• liver transplantation;
  • hepatitis C virus;
  • hepatitis

Hepatitis C virus (HCV) reinfection after liver transplantation is almost constant, assessed by the persistence of HCV RNA in 90% of cases. Acute hepatitis appeared in 75% of patients at a median of 4 months’ post-transplantation. The 5-year actuarial rate of acute and chronic hepatitis on the graft is 75% and 60%, respectively. The rate of HCV cirrhosis on the graft is variable from 8 to 25% at 5 years. After transplantation, HCV viraemia is dramatically increased and correlates with the occurrence of acute hepatitis on the graft. Intrahepatic levels of HCV are high at the time of acute hepatitis, and decrease with constitution of chronic graft hepatitis lesions, implying an immunological response to the viral infection. A relationship between genotype 1b and the prevalence of HCV hepatitis on the graft has been suggested in European but not American series. The influence of the age of the recipient, quasispecies, viral compartmentalization, immunosuppressive treatment, and of HLA matching is being evaluated. The 5-year patient survival is around 65-80%. However, the occurrence of cirrhosis with a risk of graft failure may decrease the 10 and 15-year patient survival. Attempts to give prophylactic post-transplant antiviral treatment are under evaluation. Antiviral treatment of post-transplant graft lesions with combination therapy interferon–ribavirin gave promising results but indications and duration of treatment should be evaluated.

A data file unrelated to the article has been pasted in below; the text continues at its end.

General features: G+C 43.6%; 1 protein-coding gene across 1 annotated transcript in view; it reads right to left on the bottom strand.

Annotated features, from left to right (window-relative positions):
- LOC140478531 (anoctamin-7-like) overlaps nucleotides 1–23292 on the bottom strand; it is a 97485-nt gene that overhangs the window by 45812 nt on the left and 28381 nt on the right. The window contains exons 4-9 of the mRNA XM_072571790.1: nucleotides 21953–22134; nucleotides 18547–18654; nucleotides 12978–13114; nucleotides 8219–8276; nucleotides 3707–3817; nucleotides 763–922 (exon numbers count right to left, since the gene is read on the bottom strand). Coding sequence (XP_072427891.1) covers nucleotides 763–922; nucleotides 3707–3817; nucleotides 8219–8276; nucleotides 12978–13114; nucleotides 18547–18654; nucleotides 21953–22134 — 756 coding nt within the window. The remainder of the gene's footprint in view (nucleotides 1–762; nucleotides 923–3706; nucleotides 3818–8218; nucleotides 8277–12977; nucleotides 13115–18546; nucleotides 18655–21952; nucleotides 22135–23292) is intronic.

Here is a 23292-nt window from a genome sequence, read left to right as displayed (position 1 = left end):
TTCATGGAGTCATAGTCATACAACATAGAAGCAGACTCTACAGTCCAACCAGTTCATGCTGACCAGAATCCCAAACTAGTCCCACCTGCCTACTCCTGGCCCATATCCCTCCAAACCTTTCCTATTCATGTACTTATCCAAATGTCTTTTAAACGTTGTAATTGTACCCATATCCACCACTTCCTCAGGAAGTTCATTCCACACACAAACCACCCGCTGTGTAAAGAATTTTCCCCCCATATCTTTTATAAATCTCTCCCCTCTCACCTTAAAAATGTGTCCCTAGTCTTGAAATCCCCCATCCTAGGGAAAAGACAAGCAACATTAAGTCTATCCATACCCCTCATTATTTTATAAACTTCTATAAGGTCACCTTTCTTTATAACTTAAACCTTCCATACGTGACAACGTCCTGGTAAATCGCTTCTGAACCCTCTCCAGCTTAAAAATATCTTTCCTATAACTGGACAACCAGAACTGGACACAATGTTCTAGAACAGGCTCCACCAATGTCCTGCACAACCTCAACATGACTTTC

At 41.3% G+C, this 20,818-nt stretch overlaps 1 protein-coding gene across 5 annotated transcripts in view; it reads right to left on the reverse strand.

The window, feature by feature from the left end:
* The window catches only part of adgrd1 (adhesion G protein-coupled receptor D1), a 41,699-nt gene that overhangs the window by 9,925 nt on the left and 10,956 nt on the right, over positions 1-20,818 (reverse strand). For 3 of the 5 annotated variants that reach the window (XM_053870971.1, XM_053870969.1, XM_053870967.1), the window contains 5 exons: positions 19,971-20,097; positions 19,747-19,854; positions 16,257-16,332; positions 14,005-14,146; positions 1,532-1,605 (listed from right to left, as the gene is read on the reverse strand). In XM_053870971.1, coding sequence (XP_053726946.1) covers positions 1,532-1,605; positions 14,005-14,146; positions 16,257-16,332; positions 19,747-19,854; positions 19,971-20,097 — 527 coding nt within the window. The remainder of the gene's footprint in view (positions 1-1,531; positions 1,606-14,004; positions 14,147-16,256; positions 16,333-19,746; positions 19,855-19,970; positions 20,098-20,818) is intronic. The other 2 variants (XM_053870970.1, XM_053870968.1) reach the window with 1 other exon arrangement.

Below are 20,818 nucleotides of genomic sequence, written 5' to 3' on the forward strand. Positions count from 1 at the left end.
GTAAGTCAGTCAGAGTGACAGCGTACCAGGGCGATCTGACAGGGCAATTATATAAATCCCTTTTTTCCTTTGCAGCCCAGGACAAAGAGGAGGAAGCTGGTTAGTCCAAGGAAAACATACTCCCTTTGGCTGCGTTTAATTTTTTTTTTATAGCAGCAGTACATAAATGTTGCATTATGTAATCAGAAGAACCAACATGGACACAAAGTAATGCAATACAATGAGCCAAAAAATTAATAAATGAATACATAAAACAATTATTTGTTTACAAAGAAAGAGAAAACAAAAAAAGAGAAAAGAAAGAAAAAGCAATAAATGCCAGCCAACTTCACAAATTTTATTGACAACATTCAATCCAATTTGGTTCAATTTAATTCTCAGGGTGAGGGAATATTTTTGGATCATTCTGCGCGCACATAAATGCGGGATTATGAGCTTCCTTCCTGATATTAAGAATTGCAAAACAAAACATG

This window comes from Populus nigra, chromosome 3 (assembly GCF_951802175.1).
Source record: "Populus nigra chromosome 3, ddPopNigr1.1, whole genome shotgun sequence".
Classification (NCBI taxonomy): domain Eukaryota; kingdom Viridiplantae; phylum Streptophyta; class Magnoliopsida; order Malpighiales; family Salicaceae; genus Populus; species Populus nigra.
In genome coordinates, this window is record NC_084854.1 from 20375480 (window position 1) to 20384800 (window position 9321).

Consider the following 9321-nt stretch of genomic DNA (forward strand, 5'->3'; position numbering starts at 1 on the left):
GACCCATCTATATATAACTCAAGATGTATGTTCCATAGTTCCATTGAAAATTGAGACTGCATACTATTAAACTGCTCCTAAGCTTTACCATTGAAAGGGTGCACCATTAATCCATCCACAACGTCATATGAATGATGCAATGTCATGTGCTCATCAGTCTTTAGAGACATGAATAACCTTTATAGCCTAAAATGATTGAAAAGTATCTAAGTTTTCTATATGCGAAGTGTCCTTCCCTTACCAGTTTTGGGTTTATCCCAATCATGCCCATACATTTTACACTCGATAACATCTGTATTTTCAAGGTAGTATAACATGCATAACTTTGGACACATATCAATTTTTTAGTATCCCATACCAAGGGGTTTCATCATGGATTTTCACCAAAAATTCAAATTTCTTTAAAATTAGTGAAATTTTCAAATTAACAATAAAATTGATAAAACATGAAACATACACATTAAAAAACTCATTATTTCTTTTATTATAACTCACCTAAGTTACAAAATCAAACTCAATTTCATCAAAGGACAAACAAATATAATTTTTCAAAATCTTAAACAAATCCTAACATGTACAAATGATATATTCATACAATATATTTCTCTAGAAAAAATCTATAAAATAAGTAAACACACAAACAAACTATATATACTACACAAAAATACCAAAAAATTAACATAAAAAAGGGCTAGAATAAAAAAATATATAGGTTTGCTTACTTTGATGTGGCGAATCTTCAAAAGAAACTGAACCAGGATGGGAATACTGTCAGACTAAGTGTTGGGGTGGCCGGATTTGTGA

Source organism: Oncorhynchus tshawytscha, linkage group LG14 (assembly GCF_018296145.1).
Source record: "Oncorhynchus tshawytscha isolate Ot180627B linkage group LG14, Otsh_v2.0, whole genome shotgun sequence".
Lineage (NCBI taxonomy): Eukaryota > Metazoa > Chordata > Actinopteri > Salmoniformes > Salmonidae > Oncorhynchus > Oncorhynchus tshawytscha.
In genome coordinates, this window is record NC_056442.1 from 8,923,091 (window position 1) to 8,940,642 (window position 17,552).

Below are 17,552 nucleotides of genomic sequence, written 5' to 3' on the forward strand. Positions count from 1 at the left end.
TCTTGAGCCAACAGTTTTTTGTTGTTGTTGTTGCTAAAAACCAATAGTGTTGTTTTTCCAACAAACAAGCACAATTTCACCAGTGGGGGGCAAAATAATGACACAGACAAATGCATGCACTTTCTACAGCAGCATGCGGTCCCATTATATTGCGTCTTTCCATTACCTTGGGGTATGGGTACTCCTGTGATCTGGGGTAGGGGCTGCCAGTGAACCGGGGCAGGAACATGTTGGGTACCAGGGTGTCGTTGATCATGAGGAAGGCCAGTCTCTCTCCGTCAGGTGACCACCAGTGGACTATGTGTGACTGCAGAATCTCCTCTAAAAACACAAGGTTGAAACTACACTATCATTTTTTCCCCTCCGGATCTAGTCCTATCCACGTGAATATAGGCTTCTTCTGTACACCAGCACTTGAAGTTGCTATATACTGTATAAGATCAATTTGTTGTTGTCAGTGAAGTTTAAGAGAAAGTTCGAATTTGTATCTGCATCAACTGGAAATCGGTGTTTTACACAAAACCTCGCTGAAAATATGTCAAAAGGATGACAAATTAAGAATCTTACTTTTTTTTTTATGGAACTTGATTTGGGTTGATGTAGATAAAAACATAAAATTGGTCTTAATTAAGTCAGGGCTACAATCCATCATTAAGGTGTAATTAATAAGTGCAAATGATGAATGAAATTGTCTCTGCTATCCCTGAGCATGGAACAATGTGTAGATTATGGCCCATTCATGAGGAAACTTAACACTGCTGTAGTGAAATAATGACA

In conclusion, HCV reinfection is frequent, but medium-term survival is good. However, the long-term graft and patient survival remains unknown, and efficient prevention and treatment of HCV graft is mandatory.